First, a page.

Bt-Maize 59122 / Pioneer HiBred & Dow Agrosciences

SUBMISSION OF OBJECTIONS BY THE AFRICAN CENTRE FOR BIOSAFETY (ACB) and Friends of the Earth U.S.

Objections To The Application Made By Pioneer Hibred Rsa And Dow Agroscience Southern Africa For Commodity Clearance Of Genetically Modified Organisms, Specifically 59122 Maize To The National Department Of Agriculture, South Africa
African Centre for Biosafety, 8 March 2005

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Comments On The Application By Pioneer Hi-bred Rsa And Dow Agroscience Southern Africa For Commodity Clearance Of Genetically Modified 59122 Maize To The National Department Of Agriculture, South Africa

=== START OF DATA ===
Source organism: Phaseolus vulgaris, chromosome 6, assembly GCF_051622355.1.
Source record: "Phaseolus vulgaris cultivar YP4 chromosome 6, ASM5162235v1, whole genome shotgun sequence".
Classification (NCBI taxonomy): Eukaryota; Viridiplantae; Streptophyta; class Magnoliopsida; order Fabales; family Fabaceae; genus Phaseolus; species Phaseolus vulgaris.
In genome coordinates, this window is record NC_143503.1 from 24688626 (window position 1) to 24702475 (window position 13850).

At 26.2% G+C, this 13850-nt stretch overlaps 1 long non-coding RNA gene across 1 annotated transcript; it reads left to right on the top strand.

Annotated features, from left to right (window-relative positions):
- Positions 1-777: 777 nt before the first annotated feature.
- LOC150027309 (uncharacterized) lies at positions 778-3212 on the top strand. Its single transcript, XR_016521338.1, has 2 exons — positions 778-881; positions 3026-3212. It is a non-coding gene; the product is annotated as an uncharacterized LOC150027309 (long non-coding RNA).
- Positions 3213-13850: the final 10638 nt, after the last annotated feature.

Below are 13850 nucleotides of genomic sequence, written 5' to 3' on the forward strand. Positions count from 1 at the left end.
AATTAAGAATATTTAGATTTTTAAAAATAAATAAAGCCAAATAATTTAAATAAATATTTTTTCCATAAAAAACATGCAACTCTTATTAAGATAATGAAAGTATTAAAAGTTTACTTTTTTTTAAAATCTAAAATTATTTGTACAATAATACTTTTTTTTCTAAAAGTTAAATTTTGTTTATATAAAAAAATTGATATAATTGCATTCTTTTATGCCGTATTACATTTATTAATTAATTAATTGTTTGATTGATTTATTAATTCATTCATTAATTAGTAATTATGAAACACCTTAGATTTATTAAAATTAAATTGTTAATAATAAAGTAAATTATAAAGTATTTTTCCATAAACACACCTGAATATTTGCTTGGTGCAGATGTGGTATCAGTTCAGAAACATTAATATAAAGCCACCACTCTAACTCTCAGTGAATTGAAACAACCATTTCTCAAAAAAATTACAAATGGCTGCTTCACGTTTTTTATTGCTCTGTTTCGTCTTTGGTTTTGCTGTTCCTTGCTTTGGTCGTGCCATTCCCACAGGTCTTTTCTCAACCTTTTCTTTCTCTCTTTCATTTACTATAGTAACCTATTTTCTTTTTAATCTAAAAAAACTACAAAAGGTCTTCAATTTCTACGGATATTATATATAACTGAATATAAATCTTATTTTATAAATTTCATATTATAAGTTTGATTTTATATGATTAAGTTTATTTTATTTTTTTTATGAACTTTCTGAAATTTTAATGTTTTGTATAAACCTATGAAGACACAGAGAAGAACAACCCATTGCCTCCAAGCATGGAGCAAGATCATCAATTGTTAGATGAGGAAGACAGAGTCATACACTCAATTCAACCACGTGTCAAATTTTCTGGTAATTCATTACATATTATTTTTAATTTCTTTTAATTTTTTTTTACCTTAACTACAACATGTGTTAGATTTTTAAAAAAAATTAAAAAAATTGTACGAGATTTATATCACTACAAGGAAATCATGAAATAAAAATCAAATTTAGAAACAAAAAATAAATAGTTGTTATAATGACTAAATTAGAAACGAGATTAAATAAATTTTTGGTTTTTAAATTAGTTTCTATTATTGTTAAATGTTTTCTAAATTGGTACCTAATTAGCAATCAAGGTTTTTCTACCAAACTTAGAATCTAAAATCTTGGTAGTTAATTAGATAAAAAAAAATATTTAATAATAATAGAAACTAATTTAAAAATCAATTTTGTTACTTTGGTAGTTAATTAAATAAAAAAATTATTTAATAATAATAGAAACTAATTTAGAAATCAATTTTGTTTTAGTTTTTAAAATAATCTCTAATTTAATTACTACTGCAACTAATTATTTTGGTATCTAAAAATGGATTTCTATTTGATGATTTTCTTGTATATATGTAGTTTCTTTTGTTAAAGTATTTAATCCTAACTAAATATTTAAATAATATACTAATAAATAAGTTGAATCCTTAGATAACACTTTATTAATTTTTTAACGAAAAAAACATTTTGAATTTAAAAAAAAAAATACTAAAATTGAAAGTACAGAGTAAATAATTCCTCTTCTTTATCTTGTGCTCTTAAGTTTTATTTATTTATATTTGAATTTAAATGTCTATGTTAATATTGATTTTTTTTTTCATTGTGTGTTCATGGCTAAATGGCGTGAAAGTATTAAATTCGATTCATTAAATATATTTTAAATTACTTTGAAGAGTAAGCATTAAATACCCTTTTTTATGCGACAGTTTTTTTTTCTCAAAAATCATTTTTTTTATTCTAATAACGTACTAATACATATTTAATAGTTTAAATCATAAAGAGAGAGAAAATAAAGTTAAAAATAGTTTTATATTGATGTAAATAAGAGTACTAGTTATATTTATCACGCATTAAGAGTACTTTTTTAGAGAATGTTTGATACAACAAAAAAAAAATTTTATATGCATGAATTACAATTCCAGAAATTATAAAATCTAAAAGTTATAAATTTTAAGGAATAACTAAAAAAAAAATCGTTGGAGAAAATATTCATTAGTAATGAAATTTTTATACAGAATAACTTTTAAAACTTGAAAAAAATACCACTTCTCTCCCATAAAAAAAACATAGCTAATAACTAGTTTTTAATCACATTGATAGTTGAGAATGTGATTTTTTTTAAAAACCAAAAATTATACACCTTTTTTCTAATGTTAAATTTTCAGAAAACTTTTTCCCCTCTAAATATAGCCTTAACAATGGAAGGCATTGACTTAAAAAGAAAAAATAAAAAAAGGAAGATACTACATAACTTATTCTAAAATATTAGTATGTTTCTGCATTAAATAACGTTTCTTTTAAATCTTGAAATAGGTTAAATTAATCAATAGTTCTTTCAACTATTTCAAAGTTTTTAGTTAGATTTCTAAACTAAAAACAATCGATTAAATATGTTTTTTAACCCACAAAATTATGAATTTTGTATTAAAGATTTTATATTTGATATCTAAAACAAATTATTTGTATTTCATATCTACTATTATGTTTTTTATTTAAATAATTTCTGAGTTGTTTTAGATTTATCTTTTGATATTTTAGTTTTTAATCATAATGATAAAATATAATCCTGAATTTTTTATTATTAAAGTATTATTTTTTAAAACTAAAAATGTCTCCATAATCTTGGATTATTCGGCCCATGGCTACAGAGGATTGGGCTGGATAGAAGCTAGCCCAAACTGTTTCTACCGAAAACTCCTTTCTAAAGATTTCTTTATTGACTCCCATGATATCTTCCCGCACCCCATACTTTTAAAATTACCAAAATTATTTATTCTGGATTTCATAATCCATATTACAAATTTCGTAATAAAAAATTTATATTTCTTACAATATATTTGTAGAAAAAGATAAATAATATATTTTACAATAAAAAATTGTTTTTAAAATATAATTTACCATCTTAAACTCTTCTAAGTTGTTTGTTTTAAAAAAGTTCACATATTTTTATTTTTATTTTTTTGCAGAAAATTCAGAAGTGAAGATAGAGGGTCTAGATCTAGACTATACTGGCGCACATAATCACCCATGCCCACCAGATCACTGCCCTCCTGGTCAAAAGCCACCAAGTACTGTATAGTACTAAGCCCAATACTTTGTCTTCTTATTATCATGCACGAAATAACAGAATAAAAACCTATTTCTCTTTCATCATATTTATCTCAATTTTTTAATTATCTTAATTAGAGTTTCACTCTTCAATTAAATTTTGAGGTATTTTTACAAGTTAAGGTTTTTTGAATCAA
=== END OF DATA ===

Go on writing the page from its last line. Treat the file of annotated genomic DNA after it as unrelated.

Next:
Friends of the Earth U.S., 9 March 2005

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OVERVIEW
SUMMARY OF LEGAL ISSUES
1. EC TO UPHOLD RIGHT TO SAFE FOOD; REFUSE APPLICATION BASED ON PRECAUTIONARY PRINCIPLE

It is our submission, taking into account our scientific assessment; the Executive Council will flout the constitutionally protected rights of South Africans to safe food if it were to grant a safety approval for Pioneer/Dow’s Herculex RW GM maize. Indeed, the Department of Health, who plays an oversight role on the Executive Council in terms of the GMO Act, has on obligation to safeguard the consumer from foodstuffs that are harmful or injurious to human health and ensure a science-based and